Archive for June, 2011

June 29, 2011

Christopher Smart, Jubilate Agno

If our Left of Cool column is meant to celebrate anything it is the glorious and the weird. I read sections of Christopher Smart’s Jubilate Agno last year and fell deeply in love with it for just these traits. Rereading the whole thing a couple of weeks ago I found more and more things to make me happy; were I to start quoting every bit that made me want to share it, this post would get completely out of hand. The whole thing is here, though, and I can’t resist quoting the bit with the horns and beards:


For I prophecy that we shall have our horns again.
For in the day of David Men as yet had a glorious horn upon his forehead.
For this horn was a bright substance in colour and consistence as the nail of the hand.
For it was broad, thick and strong so as to serve for defence as well as ornament.
For it brightened to the Glory of God, which came upon the human face at morning prayer.
For it was largest and brightest in the best men.
For it was taken away all at once from all of them.
For this was done in the divine contempt of a general pusillanimity.
For this happened in a season after their return from the Babylonish captivity.
For their spirits were broke and their manhood impair’d by foreign vices for exaction.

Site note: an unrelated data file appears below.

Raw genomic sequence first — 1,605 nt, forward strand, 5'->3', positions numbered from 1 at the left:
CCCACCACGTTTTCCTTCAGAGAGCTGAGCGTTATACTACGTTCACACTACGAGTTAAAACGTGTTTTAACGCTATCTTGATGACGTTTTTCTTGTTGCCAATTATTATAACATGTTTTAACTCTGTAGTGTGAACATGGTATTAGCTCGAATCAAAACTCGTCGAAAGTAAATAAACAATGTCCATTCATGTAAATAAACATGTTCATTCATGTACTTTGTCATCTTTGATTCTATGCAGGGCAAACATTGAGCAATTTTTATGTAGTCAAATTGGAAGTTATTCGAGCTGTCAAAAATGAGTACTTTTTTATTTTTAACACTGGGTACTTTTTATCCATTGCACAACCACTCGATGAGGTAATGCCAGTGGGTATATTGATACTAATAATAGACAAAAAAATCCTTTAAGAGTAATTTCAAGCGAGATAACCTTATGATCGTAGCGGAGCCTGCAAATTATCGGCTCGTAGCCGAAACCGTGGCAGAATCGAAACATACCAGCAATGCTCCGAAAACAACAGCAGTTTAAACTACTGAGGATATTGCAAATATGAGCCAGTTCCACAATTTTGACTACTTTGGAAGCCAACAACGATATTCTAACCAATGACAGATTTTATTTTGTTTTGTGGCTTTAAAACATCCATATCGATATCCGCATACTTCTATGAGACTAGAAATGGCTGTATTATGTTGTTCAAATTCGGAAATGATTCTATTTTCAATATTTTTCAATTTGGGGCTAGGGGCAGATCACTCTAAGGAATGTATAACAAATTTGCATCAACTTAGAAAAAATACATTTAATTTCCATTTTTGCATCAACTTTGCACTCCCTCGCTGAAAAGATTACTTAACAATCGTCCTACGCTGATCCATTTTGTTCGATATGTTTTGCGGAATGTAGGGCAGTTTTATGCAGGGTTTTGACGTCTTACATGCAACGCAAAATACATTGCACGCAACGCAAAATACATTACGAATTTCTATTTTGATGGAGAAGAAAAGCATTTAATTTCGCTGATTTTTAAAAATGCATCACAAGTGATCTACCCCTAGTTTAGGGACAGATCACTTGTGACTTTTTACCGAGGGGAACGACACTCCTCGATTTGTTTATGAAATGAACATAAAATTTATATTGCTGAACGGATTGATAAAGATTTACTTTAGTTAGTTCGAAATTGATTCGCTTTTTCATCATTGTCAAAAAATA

For I prophecy that the English will recover their horns the first.
For I prophecy that all the nations in the world will do the like in turn.
For I prophecy that all Englishmen will wear their beards again.
For a beard is a good step to a horn.
For when men get their horns again, they will delight to go uncovered.
For it is not good to wear any thing upon the head.
For a man should put no obstacle between his head and the blessing of Almighty God.
For a hat was an abomination of the heathen. Lord have mercy upon the Quakers.
For the ceiling of the house is an obstacle and therefore we pray on the house-top.
For the head will be liable to less disorders on the recovery of its horn.
For the horn on the forehead is a tower upon an arch.
For it is a strong munition against the adversary, who is sickness and death.
For it is instrumental in subjecting the woman.
For the insolence of the woman has increased ever since Man has been crest-fallen.
For they have turned the horn into scoff and derision without ceasing.
For we are amerced of God, who has his horn.

TSG column here, and the unedited version below.
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So much of our language, when we wish to talk about things that are huge and overwhelming, is religious in nature. This is not because everything that is awe-inspiring has a religious connection (as an atheist it would be quite sad if I believed this). But historically religions have spent a lot more time talking about this sort of thing, which may be why religious literature is so often so very good at expressing it.